• Though there has been a significant focus on skill development, the employability of skilled manpower has remained a big challenge. As per India Skills Report 2019, the employability of final year students of ITIs and polytechnic has declined in recent years and Electronics and Communication Engineering (ECE) and IT courses have the highest employability rates.
  • Lack of focus on industry linkages and core employable skills were the main reasons for the downturn in employability. This is corroborated by the fact that engineering courses which are linked with industries or corporates have higher employability rates.
  • The report also revealed that around 43 per cent of engineers from various institutes across the country had remained unemployed. In such a situation, skill development needs to be more comprehensive by including industry alliances for internship and employable skills within its ambit.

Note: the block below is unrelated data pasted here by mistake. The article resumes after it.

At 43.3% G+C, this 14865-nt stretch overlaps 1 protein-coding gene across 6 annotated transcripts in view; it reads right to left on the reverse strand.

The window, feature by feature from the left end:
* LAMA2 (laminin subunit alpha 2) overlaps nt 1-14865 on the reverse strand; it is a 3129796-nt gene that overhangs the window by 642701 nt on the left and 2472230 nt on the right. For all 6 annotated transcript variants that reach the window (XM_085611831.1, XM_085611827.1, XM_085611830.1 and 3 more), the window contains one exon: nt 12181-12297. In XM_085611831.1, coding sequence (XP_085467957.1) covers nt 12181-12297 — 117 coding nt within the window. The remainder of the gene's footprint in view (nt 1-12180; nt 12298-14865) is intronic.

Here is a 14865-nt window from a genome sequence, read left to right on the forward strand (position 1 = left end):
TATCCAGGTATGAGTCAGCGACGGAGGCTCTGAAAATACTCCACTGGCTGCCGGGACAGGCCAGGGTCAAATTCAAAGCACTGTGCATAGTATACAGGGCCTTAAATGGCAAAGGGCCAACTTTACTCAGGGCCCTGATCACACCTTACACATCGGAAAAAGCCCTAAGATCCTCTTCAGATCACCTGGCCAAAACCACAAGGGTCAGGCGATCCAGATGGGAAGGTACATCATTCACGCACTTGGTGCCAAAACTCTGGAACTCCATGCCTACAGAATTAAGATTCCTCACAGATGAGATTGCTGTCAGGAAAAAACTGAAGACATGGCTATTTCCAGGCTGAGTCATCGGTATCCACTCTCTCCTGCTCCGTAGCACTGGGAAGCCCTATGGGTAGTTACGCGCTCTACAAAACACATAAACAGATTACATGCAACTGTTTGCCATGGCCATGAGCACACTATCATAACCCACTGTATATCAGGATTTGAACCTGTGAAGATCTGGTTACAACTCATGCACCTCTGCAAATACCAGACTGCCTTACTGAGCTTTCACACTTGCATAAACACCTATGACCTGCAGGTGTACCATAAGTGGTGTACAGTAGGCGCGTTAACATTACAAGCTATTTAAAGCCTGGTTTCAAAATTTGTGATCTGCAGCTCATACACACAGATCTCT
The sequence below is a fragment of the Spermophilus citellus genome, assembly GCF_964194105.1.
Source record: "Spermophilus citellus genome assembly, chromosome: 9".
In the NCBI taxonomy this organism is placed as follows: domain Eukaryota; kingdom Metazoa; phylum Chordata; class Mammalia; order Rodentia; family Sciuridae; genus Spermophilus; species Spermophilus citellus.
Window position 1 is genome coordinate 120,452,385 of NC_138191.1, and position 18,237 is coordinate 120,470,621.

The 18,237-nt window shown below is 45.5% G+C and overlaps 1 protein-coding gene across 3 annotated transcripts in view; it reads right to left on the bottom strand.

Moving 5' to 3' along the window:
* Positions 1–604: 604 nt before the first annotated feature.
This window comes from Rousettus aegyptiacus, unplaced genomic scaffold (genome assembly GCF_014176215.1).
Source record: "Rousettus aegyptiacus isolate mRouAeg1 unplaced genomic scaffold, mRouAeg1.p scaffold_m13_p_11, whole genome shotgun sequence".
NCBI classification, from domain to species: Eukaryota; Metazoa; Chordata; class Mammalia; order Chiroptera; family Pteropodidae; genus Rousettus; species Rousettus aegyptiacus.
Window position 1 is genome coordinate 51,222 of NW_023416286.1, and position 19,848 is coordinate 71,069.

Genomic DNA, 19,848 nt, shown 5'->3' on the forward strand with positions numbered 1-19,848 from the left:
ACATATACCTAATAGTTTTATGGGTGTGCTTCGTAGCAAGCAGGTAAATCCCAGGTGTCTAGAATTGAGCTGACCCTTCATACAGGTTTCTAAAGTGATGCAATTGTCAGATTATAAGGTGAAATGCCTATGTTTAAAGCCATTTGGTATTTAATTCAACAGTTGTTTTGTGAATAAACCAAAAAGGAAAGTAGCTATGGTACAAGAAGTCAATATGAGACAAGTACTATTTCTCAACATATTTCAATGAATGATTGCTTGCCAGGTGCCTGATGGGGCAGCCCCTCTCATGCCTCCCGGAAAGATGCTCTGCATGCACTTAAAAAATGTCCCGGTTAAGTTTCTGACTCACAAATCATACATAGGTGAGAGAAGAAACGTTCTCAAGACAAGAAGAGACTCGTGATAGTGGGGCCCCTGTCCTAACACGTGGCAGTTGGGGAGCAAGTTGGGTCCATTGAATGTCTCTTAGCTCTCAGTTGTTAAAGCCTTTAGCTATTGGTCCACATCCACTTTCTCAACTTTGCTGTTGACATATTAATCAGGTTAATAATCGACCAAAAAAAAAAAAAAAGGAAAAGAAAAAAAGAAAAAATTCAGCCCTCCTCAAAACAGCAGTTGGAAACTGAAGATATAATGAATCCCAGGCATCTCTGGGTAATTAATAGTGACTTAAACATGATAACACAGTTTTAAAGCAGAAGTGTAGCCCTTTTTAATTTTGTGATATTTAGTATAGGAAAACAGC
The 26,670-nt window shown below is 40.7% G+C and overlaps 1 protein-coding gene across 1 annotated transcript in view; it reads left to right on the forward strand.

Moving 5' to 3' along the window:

Labour Force Participation Rate:

  • Aim of any skill development programme is to reduce unemployment and make a higher percent of population economically active.
  • Labour Force Participation Rate is one of the key indicators, which explains the conditions of labour market and the extent of population that is economically active.
  • The Labour Force Participation Rate (LFPR) is defined as the percentage of persons in the labour force among the persons in the population. LFPR for the persons 15 years or above was nearly 49.8 per cent.
  • The LFPR for persons of age 15-29 years was 38.2 per cent in 2017-18. LFPR had declined over the years by 5-6 per cent from 2011-12 to 2017-18. Workforce including the persons who worked for a relatively long part of a year constituted around 34.7 per cent in the year 2017-18.
  • Worker Population Ratio (WPR) in India had also decreased from around 42.3 per cent in 1977-78 to 34.7 per cent in 2017-18. WPR during 2017-18 for the persons of age 15-29 years was 31.4 per cent.